Traveling Through the Dark

Terry Fairchild: On "Traveling Through the Dark"

William Stafford's "Traveling Through the Dark" examines the killing of a pregnant doe by a hit-and-run driver, a subject that would no doubt be treated sentimentally by a lesser poet. One of nature's exquisite creatures has been slaughtered and callously left on the road, unburied, unmourned, potentially to cause future accidents. Stafford, thankfully, avoids the maudlin trap of this topic by presenting the poem's events objectively with an almost reporter-like, semi-detached eye. His attitude toward this common tragedy is sadness but also resignation.

The repetition of the title in the opening phrase states the narrator's literal experience but suggests much more. It conveys the conditions of the accident. The road death is fresh, so the driver who had hit the deer was presumably also driving in the dark, and because nothing was done about the accident, for the sake of the deer or the safety of others, the driver's inaction suggests moral darkness. The darkness also suggests the narrator's confusion about what to do with the deer. "Traveling through the dark" also symbolizes the spiritual void of humankind in its insensitivity toward nature. Finally, darkness points to the final destiny of all beings, the darkness of death.

The poem's opening line creates for the reader a false first impression: the surprising appearance of a deer, usually an occasion for happiness. However, the first word of the next line, "dead," immediately reverses this impression, more so by its delay. Following the pause at the end of line one and at the beginning of line two, "dead" receives extra emphasis. Placed where it is in the poem, the word can hardly be pronounced without producing a dull, flat, thud; in this context it is more than surprising, it is appalling, like the experience of a driver negotiating a mountain bend and seeing a dead deer for the first time. Stafford's traveler quickly assesses the scene and understands its moral implications. It is his duty to roll the deer "into the canyon . . . to swerve might make more dead." The word "swerve" here means neglect of duty, but it also suggests the kinetic image of a swerving automobile, the event that killed the deer.

The second stanza examines the dead deer more Closely under the harsh glare of tail-lights: an eerie, infernal scene that links the traveler's vehicle with that of the hit-and-run driver. The deer is called a "heap," no longer a being, a cold and stiff thing that can be dragged off. Then we learn that it is a pregnant doe, a detail that moves our emotions from sympathy to the brink of pathos. However, Stafford's language is precise and controlled; he doesn't want to be inflammatory. Understating the situation, he simply says, "she was large in the belly."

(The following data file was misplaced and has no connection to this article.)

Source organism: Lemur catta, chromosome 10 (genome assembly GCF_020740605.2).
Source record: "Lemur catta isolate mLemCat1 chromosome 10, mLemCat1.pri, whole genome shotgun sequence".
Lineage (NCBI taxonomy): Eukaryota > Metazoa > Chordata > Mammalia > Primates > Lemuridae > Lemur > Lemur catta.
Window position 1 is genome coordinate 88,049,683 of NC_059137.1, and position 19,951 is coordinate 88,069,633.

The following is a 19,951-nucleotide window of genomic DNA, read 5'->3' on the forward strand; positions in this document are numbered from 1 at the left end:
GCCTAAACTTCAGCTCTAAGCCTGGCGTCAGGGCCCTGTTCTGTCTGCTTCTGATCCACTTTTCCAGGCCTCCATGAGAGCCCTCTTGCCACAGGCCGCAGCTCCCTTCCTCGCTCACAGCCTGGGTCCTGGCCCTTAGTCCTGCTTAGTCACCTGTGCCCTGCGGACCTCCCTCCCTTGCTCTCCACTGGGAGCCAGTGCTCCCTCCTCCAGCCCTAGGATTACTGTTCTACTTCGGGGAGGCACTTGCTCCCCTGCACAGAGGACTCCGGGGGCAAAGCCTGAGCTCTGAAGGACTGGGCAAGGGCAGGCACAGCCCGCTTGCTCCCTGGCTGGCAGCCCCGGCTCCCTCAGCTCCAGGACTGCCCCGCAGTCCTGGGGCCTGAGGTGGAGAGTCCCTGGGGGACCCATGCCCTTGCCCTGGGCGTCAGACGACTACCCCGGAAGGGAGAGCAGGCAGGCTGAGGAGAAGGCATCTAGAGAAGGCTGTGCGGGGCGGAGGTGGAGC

The third stanza offers an unhappy paradox. The traveler feels the doe's underside and finds that it is still warm; it contains a fawn waiting to be born. In death the traveler discovers life, but not normal life that emerges from the womb into the world, for the fawn is "never to be born." This unhappy realization causes the traveler to hesitate. His mind, as pregnant as the dead doe, is filled with muddled emotions: pity, anger, frustration, and confusion about how to act. He may even wonder if the fawn can be saved, but knows all along what he must do. The reader understands from the first stanza. The traveler's hesitation, therefore, may be seen as simply a moment of silence, a secular prayer before performing his inescapable task.

The fourth stanza draws a closer parallel between the traveler's car and the dead deer. The car with its parking lights jutting forward mimics a beast staring into the darkness, and like the heart of a mammal its engine "purred." The traveler stands in its "warm exhaust turning red," no doubt from the glare of the tail-lights but also from heated emotions pumping blood to his face. The red glow, moreover, cannot help but suggest the deer's blood. The traveler senses the wilderness witnessing (and perhaps censuring) the drama of "our group": the dead deer, the fawn, never to be born, the car only mechanically alive, and himself.

In the final couplet the traveler thinks hard for "us all," not just for the group, but for every being in creation, for all who suffer and face death - a natural prayer brought on by the moment. The pause was his "only swerving" he says, nothing more could be done. Finally he pushes the deer into the river, a shock even though the poem has prepared us for it. The reader has known from the beginning that this is what the traveler will do to save more lives, but this knowledge cannot eliminate a feeling of helplessness, nor a sense of waste.

Stafford's poem might have worked the reader into a frenzy of hate for the hit-and-run driver, but "Traveling Through the Dark" is not about hatred. It is about the sadness that accompanies each traveler on the longer journey of life and toward the inevitability of death, so that when we encounter a misfortune on the road, we hesitate before we move on. Stafford's somber scene is a small tragedy, but in his simplicity, in his directness without swerving, he creates a metaphor for life.

George S. Lensing and Ronald Moran: On "Traveling Through the Dark"